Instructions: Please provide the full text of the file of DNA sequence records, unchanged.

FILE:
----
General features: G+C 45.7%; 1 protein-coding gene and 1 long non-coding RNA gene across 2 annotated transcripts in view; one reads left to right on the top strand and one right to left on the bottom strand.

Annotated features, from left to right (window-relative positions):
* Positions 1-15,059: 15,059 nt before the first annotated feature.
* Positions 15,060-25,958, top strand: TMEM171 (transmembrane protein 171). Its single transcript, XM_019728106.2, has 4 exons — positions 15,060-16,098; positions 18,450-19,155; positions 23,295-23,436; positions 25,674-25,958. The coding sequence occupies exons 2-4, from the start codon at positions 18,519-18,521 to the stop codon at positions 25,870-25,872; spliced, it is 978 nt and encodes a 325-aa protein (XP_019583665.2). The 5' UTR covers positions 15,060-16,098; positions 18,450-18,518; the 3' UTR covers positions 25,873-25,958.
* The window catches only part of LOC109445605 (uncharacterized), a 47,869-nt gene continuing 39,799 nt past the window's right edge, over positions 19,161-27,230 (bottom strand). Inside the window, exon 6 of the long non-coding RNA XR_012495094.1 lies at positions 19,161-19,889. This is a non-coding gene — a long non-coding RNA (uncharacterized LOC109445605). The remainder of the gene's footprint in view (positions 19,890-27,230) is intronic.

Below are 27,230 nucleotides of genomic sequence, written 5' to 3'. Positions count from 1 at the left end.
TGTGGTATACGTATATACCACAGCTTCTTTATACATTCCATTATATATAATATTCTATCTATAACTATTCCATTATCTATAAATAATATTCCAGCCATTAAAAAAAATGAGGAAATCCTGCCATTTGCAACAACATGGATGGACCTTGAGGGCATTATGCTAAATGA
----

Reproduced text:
General features: G+C 45.7%; 1 protein-coding gene and 1 long non-coding RNA gene across 2 annotated transcripts in view; one reads left to right on the top strand and one right to left on the bottom strand.

Annotated features, from left to right (window-relative positions):
* Positions 1-15,059: 15,059 nt before the first annotated feature.
* Positions 15,060-25,958, top strand: TMEM171 (transmembrane protein 171). Its single transcript, XM_019728106.2, has 4 exons — positions 15,060-16,098; positions 18,450-19,155; positions 23,295-23,436; positions 25,674-25,958. The coding sequence occupies exons 2-4, from the start codon at positions 18,519-18,521 to the stop codon at positions 25,870-25,872; spliced, it is 978 nt and encodes a 325-aa protein (XP_019583665.2). The 5' UTR covers positions 15,060-16,098; positions 18,450-18,518; the 3' UTR covers positions 25,873-25,958.
* The window catches only part of LOC109445605 (uncharacterized), a 47,869-nt gene continuing 39,799 nt past the window's right edge, over positions 19,161-27,230 (bottom strand). Inside the window, exon 6 of the long non-coding RNA XR_012495094.1 lies at positions 19,161-19,889. This is a non-coding gene — a long non-coding RNA (uncharacterized LOC109445605). The remainder of the gene's footprint in view (positions 19,890-27,230) is intronic.

Below are 27,230 nucleotides of genomic sequence, written 5' to 3'. Positions count from 1 at the left end.
TGTGGTATACGTATATACCACAGCTTCTTTATACATTCCATTATATATAATATTCTATCTATAACTATTCCATTATCTATAAATAATATTCCAGCCATTAAAAAAAATGAGGAAATCCTGCCATTTGCAACAACATGGATGGACCTTGAGGGCATTATGCTAAATGA